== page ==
updated 06:40 am EDT, Fri June 17, 2011
Android tablet makers switch back to smartphones
A number of Android smartphone makers who have turned their hand to Android tablets to try cash in on the tablet PC category dominated by the iPad are said to giving up. Instead, their focus has switched back from tablets to the development of larger, high-end smartphones with 4- to 5-inch displays. According to Digitimes, only Samsung has made any significant inroads into the segment, claiming a 10% share.
Sales of competing tablets from Motorola, RIM, LG, HTC and Acer have been flat. Digitimes, which has sources within the Taiwanese manufacturing industry supply chain, is reporting that a number of companies are reducing investment in research and development of 7- and 10-inch tablets. Instead, these resources have been redirected back into their smartphone portfolios.
One of the reasons cited for the flat sales of Android tablets is that a number of Android phone manufacturers already have large screen smartphones in the hands of users. It is thought that Android users do not necessarily see the value in adding an additional device when they are of the view that their current device already offers much the same functionality.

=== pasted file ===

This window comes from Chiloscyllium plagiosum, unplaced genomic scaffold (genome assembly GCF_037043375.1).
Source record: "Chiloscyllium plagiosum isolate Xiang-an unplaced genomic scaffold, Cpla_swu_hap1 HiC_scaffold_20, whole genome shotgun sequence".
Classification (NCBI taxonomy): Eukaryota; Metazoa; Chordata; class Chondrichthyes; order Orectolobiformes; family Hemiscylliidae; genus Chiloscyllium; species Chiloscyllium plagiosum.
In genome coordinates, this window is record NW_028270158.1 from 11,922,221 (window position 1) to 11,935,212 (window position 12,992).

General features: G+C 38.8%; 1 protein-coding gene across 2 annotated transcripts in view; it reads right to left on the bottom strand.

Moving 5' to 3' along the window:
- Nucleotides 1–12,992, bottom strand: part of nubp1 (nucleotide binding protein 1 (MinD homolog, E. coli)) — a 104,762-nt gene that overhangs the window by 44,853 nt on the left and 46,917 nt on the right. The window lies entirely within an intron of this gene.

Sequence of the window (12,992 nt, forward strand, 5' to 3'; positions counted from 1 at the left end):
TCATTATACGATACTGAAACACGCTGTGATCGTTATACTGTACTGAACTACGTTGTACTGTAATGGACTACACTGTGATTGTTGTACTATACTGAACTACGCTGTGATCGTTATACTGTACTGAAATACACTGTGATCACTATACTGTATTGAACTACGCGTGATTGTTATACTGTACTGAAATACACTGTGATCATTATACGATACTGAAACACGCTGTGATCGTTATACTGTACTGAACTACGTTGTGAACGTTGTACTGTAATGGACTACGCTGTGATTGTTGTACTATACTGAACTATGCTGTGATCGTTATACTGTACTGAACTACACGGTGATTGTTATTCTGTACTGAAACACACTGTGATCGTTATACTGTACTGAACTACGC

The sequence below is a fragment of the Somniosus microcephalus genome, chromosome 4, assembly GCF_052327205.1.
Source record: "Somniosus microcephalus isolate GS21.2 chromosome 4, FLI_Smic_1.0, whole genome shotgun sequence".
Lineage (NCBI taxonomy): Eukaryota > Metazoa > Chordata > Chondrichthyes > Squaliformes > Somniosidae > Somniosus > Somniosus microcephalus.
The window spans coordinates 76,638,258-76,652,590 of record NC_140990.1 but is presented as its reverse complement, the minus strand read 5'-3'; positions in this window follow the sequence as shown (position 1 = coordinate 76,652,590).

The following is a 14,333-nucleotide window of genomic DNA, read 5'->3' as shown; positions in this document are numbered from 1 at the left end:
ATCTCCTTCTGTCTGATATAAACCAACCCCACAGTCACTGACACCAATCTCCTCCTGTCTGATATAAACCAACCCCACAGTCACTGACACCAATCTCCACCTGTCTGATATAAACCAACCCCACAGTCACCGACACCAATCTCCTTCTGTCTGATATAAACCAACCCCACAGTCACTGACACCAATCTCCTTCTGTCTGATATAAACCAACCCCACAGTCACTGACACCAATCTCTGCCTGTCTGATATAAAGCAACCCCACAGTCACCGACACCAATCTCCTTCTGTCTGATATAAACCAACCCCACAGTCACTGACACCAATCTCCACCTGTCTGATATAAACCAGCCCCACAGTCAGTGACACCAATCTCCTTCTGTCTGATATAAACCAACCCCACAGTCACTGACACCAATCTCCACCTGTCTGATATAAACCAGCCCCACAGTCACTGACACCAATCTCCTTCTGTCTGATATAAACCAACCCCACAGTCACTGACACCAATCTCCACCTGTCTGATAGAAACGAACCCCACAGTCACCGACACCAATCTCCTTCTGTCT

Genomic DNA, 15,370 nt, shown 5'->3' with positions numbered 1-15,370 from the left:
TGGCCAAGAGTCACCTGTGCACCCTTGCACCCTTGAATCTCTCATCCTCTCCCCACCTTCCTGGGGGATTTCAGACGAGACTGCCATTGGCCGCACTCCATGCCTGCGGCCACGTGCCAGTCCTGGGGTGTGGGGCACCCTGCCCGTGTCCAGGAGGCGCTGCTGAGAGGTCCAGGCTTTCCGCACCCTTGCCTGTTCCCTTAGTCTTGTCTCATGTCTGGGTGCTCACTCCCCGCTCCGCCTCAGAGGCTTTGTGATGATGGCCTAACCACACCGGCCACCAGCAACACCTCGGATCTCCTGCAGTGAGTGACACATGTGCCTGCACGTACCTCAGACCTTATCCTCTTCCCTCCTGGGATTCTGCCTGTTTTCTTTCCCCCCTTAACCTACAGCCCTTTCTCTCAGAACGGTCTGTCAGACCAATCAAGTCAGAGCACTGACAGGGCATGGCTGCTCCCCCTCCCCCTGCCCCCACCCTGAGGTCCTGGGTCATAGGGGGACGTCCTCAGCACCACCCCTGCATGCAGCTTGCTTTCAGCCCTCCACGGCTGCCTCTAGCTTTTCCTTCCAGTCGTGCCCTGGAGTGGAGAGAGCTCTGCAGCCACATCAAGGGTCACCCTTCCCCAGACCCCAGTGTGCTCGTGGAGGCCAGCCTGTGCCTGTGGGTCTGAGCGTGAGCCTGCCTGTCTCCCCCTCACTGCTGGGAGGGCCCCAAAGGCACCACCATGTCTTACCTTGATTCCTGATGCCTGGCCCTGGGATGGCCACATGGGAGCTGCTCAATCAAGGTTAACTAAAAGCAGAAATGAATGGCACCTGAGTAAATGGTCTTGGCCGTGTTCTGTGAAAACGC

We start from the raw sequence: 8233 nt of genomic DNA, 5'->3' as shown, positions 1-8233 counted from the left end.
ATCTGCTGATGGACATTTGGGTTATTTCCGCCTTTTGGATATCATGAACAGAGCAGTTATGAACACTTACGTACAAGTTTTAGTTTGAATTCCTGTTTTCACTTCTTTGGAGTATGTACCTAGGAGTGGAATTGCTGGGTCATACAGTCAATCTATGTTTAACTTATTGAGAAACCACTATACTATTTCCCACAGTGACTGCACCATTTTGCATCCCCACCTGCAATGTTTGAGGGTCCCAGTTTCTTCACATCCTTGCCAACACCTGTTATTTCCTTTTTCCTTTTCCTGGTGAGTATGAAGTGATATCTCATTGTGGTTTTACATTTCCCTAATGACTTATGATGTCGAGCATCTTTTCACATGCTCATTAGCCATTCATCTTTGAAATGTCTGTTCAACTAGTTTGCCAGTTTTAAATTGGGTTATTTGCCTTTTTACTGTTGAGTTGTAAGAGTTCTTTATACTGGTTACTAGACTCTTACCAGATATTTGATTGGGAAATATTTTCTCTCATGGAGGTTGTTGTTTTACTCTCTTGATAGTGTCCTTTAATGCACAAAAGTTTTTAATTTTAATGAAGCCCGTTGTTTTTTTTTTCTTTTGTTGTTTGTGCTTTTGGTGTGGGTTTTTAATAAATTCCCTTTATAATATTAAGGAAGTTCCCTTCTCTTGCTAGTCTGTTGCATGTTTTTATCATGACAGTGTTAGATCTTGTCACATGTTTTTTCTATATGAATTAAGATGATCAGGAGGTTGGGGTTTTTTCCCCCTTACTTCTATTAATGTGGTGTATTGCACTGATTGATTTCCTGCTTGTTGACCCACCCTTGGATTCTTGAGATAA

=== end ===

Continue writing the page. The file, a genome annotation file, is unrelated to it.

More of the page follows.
Further, Android buyers have historically been less willing to part with additional cash for music, video and app purchases. This contrasts with Apple's iOS users who have downloaded and paid for billions of songs and apps. Apple has also been successful with its marketing, effectively differentiating between the iPhone and the iPad by highlighting the way that iPad-specific applications offer an enhanced user experience.
The first major Android-based iPad competitor, the 7-inch Samsung Galaxy Tab released late last year was likened more to an oversize smartphone, but which could not make phone calls. However, Samsung has bounced back with its Galaxy Tab 10.1, which runs Android 3.0 (Honeycomb), and which offers a tablet-optimized experience.
However, for most of the other Android manufacturers, enticing buyers to add a large screen tablet device, which fits in a tight niche between a large smartphone and a notebook, is to date proving to be a bridge to far.